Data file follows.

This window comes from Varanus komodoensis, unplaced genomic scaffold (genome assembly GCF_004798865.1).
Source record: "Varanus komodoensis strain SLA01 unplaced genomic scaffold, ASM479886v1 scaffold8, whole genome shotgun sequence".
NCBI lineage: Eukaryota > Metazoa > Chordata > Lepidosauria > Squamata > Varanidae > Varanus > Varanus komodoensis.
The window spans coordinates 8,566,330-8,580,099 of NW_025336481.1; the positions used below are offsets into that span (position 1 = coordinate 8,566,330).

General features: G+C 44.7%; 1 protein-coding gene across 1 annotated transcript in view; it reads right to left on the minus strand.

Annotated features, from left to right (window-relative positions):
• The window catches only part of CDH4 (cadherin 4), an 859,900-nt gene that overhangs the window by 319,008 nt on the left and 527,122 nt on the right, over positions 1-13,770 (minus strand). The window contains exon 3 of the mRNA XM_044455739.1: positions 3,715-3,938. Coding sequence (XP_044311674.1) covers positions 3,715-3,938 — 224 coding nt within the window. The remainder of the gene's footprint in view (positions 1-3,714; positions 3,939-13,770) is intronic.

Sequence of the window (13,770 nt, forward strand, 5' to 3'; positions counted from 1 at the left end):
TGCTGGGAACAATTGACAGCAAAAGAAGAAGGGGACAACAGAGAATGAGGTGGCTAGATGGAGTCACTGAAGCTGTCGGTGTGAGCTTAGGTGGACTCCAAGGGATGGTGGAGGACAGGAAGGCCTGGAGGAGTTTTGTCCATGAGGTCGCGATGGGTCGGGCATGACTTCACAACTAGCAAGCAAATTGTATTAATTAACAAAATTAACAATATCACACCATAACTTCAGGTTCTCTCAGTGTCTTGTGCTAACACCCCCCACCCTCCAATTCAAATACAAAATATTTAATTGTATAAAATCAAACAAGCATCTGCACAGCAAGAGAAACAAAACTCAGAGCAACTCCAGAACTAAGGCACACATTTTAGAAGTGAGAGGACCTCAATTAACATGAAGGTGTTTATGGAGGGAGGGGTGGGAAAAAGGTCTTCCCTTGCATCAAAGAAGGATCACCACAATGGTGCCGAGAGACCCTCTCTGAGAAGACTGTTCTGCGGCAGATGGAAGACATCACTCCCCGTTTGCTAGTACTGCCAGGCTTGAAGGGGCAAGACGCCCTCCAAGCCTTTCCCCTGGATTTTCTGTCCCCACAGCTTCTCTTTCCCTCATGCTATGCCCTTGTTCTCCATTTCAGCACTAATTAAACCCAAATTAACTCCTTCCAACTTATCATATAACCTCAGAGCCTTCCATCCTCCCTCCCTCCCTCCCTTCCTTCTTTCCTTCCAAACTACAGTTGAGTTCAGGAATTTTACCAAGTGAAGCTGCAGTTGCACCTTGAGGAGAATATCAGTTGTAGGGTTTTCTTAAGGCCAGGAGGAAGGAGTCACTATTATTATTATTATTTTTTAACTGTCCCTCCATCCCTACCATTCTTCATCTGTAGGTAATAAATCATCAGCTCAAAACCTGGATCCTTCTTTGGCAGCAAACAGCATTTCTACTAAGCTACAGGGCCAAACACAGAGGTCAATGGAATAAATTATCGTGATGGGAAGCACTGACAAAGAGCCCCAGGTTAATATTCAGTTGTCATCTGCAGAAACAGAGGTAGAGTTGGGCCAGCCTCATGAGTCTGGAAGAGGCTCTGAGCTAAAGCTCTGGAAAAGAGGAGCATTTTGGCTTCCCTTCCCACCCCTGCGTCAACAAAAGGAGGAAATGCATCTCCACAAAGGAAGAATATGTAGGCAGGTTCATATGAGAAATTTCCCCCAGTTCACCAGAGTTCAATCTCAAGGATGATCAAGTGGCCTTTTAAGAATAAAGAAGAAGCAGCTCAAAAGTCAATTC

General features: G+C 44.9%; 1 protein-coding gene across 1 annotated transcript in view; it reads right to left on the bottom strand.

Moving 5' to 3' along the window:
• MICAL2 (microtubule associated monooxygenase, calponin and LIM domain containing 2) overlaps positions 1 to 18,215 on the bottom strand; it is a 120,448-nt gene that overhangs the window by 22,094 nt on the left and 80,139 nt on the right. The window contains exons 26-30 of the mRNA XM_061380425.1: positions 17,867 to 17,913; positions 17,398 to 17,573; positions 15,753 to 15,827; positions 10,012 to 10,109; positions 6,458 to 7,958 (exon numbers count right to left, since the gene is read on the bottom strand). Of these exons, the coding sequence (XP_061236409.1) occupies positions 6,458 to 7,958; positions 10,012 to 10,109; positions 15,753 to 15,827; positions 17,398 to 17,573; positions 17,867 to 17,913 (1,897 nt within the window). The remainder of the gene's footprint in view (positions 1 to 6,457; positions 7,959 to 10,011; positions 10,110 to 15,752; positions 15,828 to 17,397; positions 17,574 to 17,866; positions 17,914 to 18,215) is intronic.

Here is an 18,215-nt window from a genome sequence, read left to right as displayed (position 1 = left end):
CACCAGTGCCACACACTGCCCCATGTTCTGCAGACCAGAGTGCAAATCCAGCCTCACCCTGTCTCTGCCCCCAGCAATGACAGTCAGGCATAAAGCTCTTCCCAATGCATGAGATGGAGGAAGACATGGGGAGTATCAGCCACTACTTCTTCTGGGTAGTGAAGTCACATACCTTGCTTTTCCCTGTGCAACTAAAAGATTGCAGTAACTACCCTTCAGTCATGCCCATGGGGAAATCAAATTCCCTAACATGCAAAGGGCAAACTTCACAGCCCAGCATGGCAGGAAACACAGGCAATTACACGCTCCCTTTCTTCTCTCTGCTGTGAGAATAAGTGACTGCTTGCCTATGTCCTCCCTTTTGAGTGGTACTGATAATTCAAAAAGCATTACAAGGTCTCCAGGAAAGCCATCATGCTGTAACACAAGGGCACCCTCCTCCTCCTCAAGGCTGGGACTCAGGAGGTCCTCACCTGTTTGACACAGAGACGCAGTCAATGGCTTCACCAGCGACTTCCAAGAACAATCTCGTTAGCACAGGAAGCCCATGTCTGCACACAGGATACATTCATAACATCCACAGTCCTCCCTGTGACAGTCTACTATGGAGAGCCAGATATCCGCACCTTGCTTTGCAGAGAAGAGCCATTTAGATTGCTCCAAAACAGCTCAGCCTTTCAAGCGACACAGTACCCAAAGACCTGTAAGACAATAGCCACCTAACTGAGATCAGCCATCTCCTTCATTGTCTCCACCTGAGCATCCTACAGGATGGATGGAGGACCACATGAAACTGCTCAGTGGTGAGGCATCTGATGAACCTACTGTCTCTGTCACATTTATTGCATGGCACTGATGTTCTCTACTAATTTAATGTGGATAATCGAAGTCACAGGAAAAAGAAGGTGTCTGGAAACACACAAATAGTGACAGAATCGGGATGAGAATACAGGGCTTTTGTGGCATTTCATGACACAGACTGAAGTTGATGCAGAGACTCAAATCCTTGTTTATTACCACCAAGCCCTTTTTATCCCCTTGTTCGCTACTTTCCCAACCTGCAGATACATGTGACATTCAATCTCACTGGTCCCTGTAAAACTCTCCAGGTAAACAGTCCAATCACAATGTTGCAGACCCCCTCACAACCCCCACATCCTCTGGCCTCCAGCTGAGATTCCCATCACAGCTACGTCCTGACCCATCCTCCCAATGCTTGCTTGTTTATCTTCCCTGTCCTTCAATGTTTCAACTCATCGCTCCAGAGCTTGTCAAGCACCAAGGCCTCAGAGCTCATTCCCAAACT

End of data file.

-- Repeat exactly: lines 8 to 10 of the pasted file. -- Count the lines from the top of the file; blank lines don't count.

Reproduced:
Sequence of the window (13,770 nt, forward strand, 5' to 3'; positions counted from 1 at the left end):
TGCTGGGAACAATTGACAGCAAAAGAAGAAGGGGACAACAGAGAATGAGGTGGCTAGATGGAGTCACTGAAGCTGTCGGTGTGAGCTTAGGTGGACTCCAAGGGATGGTGGAGGACAGGAAGGCCTGGAGGAGTTTTGTCCATGAGGTCGCGATGGGTCGGGCATGACTTCACAACTAGCAAGCAAATTGTATTAATTAACAAAATTAACAATATCACACCATAACTTCAGGTTCTCTCAGTGTCTTGTGCTAACACCCCCCACCCTCCAATTCAAATACAAAATATTTAATTGTATAAAATCAAACAAGCATCTGCACAGCAAGAGAAACAAAACTCAGAGCAACTCCAGAACTAAGGCACACATTTTAGAAGTGAGAGGACCTCAATTAACATGAAGGTGTTTATGGAGGGAGGGGTGGGAAAAAGGTCTTCCCTTGCATCAAAGAAGGATCACCACAATGGTGCCGAGAGACCCTCTCTGAGAAGACTGTTCTGCGGCAGATGGAAGACATCACTCCCCGTTTGCTAGTACTGCCAGGCTTGAAGGGGCAAGACGCCCTCCAAGCCTTTCCCCTGGATTTTCTGTCCCCACAGCTTCTCTTTCCCTCATGCTATGCCCTTGTTCTCCATTTCAGCACTAATTAAACCCAAATTAACTCCTTCCAACTTATCATATAACCTCAGAGCCTTCCATCCTCCCTCCCTCCCTCCCTTCCTTCTTTCCTTCCAAACTACAGTTGAGTTCAGGAATTTTACCAAGTGAAGCTGCAGTTGCACCTTGAGGAGAATATCAGTTGTAGGGTTTTCTTAAGGCCAGGAGGAAGGAGTCACTATTATTATTATTATTTTTTAACTGTCCCTCCATCCCTACCATTCTTCATCTGTAGGTAATAAATCATCAGCTCAAAACCTGGATCCTTCTTTGGCAGCAAACAGCATTTCTACTAAGCTACAGGGCCAAACACAGAGGTCAATGGAATAAATTATCGTGATGGGAAGCACTGACAAAGAGCCCCAGGTTAATATTCAGTTGTCATCTGCAGAAACAGAGGTAGAGTTGGGCCAGCCTCATGAGTCTGGAAGAGGCTCTGAGCTAAAGCTCTGGAAAAGAGGAGCATTTTGGCTTCCCTTCCCACCCCTGCGTCAACAAAAGGAGGAAATGCATCTCCACAAAGGAAGAATATGTAGGCAGGTTCATATGAGAAATTTCCCCCAGTTCACCAGAGTTCAATCTCAAGGATGATCAAGTGGCCTTTTAAGAATAAAGAAGAAGCAGCTCAAAAGTCAATTC

General features: G+C 44.9%; 1 protein-coding gene across 1 annotated transcript in view; it reads right to left on the bottom strand.